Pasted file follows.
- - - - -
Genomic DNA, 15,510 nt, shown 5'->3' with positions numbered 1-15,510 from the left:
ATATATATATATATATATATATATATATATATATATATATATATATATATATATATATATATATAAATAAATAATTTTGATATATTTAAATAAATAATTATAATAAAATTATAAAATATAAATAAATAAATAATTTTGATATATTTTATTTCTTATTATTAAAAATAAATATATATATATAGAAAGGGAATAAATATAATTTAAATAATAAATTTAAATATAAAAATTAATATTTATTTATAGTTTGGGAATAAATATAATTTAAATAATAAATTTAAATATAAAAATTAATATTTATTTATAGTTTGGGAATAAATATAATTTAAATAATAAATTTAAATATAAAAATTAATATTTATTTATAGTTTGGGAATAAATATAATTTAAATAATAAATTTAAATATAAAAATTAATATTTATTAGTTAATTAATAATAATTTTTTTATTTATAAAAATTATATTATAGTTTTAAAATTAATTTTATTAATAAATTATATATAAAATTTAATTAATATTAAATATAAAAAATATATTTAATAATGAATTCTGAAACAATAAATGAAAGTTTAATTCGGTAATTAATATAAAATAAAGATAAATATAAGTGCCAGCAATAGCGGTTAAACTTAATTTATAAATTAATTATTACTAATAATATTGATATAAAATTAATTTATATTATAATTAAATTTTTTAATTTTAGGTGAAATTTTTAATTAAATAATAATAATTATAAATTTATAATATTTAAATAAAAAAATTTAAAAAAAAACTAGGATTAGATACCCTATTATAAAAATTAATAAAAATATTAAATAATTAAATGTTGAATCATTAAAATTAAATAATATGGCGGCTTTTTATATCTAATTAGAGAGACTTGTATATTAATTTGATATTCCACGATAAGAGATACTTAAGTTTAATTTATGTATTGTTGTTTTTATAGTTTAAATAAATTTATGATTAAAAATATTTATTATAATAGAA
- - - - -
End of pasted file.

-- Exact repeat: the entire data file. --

Genomic DNA, 15,510 nt, shown 5'->3' with positions numbered 1-15,510 from the left:
ATATATATATATATATATATATATATATATATATATATATATATATATATATATATATATATATAAATAAATAATTTTGATATATTTAAATAAATAATTATAATAAAATTATAAAATATAAATAAATAAATAATTTTGATATATTTTATTTCTTATTATTAAAAATAAATATATATATATAGAAAGGGAATAAATATAATTTAAATAATAAATTTAAATATAAAAATTAATATTTATTTATAGTTTGGGAATAAATATAATTTAAATAATAAATTTAAATATAAAAATTAATATTTATTTATAGTTTGGGAATAAATATAATTTAAATAATAAATTTAAATATAAAAATTAATATTTATTTATAGTTTGGGAATAAATATAATTTAAATAATAAATTTAAATATAAAAATTAATATTTATTAGTTAATTAATAATAATTTTTTTATTTATAAAAATTATATTATAGTTTTAAAATTAATTTTATTAATAAATTATATATAAAATTTAATTAATATTAAATATAAAAAATATATTTAATAATGAATTCTGAAACAATAAATGAAAGTTTAATTCGGTAATTAATATAAAATAAAGATAAATATAAGTGCCAGCAATAGCGGTTAAACTTAATTTATAAATTAATTATTACTAATAATATTGATATAAAATTAATTTATATTATAATTAAATTTTTTAATTTTAGGTGAAATTTTTAATTAAATAATAATAATTATAAATTTATAATATTTAAATAAAAAAATTTAAAAAAAAACTAGGATTAGATACCCTATTATAAAAATTAATAAAAATATTAAATAATTAAATGTTGAATCATTAAAATTAAATAATATGGCGGCTTTTTATATCTAATTAGAGAGACTTGTATATTAATTTGATATTCCACGATAAGAGATACTTAAGTTTAATTTATGTATTGTTGTTTTTATAGTTTAAATAAATTTATGATTAAAAATATTTATTATAATAGAA